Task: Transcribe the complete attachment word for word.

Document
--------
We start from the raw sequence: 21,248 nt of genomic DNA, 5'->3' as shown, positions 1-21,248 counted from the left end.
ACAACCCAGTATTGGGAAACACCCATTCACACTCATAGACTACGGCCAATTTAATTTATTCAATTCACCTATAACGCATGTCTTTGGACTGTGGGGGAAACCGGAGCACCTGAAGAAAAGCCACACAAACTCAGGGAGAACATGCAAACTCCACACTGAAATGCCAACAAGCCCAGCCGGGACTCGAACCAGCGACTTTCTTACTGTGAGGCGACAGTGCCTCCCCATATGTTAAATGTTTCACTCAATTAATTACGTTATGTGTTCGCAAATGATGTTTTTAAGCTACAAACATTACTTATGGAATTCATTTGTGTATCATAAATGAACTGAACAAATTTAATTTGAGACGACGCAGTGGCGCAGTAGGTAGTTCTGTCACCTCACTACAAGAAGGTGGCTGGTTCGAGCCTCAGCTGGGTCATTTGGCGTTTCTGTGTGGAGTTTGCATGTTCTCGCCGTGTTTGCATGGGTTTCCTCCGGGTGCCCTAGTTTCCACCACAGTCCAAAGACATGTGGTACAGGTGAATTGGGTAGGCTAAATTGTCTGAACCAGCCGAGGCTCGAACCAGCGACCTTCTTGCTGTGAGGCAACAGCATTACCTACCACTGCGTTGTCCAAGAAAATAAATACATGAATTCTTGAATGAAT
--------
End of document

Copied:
We start from the raw sequence: 21,248 nt of genomic DNA, 5'->3' as shown, positions 1-21,248 counted from the left end.
ACAACCCAGTATTGGGAAACACCCATTCACACTCATAGACTACGGCCAATTTAATTTATTCAATTCACCTATAACGCATGTCTTTGGACTGTGGGGGAAACCGGAGCACCTGAAGAAAAGCCACACAAACTCAGGGAGAACATGCAAACTCCACACTGAAATGCCAACAAGCCCAGCCGGGACTCGAACCAGCGACTTTCTTACTGTGAGGCGACAGTGCCTCCCCATATGTTAAATGTTTCACTCAATTAATTACGTTATGTGTTCGCAAATGATGTTTTTAAGCTACAAACATTACTTATGGAATTCATTTGTGTATCATAAATGAACTGAACAAATTTAATTTGAGACGACGCAGTGGCGCAGTAGGTAGTTCTGTCACCTCACTACAAGAAGGTGGCTGGTTCGAGCCTCAGCTGGGTCATTTGGCGTTTCTGTGTGGAGTTTGCATGTTCTCGCCGTGTTTGCATGGGTTTCCTCCGGGTGCCCTAGTTTCCACCACAGTCCAAAGACATGTGGTACAGGTGAATTGGGTAGGCTAAATTGTCTGAACCAGCCGAGGCTCGAACCAGCGACCTTCTTGCTGTGAGGCAACAGCATTACCTACCACTGCGTTGTCCAAGAAAATAAATACATGAATTCTTGAATGAAT